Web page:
I’ve just transferred from a smaller satellite school to the main campus of Briarcrest and I only know a handful of people. I’m scrawny, with big frizzy hair and braces. My parents aren’t the richest people in the world, so I am wearing jeans from JC Penney and an Oxford shirt from Sears. I have enormous feet, which my mother has trouble finding shoes for. The ones we settle on are white clunky off-brands, and they make me look like I have robot feet, especially with my tapered leg jeans.
To make matters worse, I’m slightly effeminate and incredibly shy. I don’t like sports, and I don’t make friends easily. Not only am I dealing with the average teenage angst, I’m also questioning my sexuality, looking at boys in ways I know I shouldn’t. I’m horrified someone might find out my secret, so I tend to stay hidden as much as possible. I have three or four friends that I sit with at lunch, but other than them no one really knows my name. I’m not sure I want anyone to know my name.
Since the coach has left, the boys are getting rowdier and rowdier in the locker room. These are the times that I know are the worst for me and anyone different. Without structure and an authority figure to guide them, the locker room can quickly become a Christian school version of Lord of the Flies. I know that in the few short weeks that I have been to this school this is the perfect opportunity to be bullied. The nerds—like me—are shoved into lockers, forced to lick toilets, hit in the face by a sucker punch for no other reason than to have a good laugh at someone else’s expense.
I know this all too well. Last week, a boy had given me a wedgy so hard that it had ripped my underwear and bruised my testicles (Mark Hodges, wherever you are, I hope you get yours ripped off in a horrible accident.) I had gone home that day without telling a soul what had happened. I didn’t want to be a snitch, and I didn’t want my parents thinking I was weak. I was a sensitive kid, yes, but I didn’t want them to know that I was incapable of defending myself. I didn’t even tell the few friends I had. They didn’t seem to be bullied like me, and I didn’t want them thinking I was beneath them.
Now, every moment alone without the security of a teacher I would tense up, scared for my safety and worried I might be humiliated again in front of my classmates. I had trouble sleeping at night in the 7th grade, worried about the next day in gym class or Tennessee History, the two classes that had the highest incidences of Kevin smackdowns. I would walk to my classes fearing that some bully—or even some of my old friends from elementary school—would tear me apart in the halls, pull my pants down in front of a group of girls, or something even more terrible that I hadn’t even thought of yet.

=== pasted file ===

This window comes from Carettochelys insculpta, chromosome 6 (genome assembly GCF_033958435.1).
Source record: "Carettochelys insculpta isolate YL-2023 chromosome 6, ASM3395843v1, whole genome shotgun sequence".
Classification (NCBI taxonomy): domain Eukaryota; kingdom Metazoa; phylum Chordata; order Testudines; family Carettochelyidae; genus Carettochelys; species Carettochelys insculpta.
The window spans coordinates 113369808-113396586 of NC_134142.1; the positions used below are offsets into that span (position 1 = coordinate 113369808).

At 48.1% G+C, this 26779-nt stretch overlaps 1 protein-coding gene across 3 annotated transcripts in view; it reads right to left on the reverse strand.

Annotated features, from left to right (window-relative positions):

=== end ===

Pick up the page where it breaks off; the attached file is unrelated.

As I stand at my locker changing out of my gym clothes, I hear a kid we’ll call Phillip’s voice behind me. Though I hadn’t fallen victim to Phillip’s wrath of bully terror, I had witnessed him trip a kid in the hall, humiliate an overweight girl in the middle of the cafeteria, and put gum in my friend’s hair. He was terrible, and he was mean, and he made many people’s lives miserable in 7th grade in 1992 at Briarcrest Christian school.
I turn to look behind me, and I caught his eye. I quickly turn back around, hoping he wouldn’t target me. “Hey you,” he says. I don’t respond. “Hey you! Ichabod Crane!” I had been given this nickname in my Tennessee History class a few weeks prior, and it had unfortunately stuck. (Three years later it would be shortened to Ichy, which was even worse). Though I laughed with the other kids about this nickname originally, I knew they were all laughing at me, not with me. They laughed at the fact that I was a poor kid in a rich kid’s school. They laughed at my big frizzy hair and my big nose and the way I walked and the shirts and jeans that I wore and the backpack I had and the answers I gave in class and….just everything. Everything was wrong with me, and everything was worth a good joke at my expense.